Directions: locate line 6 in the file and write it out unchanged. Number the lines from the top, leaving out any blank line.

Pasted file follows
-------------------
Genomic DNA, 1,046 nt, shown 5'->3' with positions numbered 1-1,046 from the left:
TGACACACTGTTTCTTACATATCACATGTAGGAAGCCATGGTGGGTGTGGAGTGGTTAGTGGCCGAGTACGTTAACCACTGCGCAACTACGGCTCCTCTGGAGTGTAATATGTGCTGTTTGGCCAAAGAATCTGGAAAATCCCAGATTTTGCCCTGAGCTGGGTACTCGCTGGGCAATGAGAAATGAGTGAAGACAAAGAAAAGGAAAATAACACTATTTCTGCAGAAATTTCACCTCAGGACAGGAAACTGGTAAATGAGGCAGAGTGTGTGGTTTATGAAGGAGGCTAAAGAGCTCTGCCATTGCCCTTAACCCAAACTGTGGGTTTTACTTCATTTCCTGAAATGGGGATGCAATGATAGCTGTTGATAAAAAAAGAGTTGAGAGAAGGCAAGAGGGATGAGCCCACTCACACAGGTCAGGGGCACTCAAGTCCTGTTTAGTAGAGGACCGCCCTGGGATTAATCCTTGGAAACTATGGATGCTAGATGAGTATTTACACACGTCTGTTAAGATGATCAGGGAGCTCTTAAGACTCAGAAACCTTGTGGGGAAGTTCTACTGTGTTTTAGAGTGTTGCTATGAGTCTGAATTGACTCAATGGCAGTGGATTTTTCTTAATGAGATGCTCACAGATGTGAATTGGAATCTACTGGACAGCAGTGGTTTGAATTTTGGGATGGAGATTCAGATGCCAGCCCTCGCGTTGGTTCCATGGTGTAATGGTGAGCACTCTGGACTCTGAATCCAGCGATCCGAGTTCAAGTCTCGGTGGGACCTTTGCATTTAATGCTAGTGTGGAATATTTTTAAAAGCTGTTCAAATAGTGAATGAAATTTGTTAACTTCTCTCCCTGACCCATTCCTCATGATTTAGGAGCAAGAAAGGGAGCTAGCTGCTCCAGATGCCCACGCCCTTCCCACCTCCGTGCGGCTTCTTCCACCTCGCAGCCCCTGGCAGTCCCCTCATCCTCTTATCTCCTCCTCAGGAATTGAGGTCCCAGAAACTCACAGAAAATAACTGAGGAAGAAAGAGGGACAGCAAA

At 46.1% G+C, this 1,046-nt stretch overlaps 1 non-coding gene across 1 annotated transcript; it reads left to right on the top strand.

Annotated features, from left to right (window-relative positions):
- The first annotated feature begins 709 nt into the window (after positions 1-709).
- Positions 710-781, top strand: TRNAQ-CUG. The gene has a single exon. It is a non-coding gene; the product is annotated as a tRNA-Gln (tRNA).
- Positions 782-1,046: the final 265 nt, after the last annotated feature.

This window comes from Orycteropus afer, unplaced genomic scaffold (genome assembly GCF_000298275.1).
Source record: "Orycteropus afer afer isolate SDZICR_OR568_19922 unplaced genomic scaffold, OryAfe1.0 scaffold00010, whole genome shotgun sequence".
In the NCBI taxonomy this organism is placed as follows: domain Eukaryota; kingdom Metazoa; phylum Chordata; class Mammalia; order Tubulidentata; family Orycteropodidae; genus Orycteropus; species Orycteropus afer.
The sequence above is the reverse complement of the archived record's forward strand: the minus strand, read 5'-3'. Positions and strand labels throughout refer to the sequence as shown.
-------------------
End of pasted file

- Positions 710-781, top strand: TRNAQ-CUG. The gene has a single exon. It is a non-coding gene; the product is annotated as a tRNA-Gln (tRNA).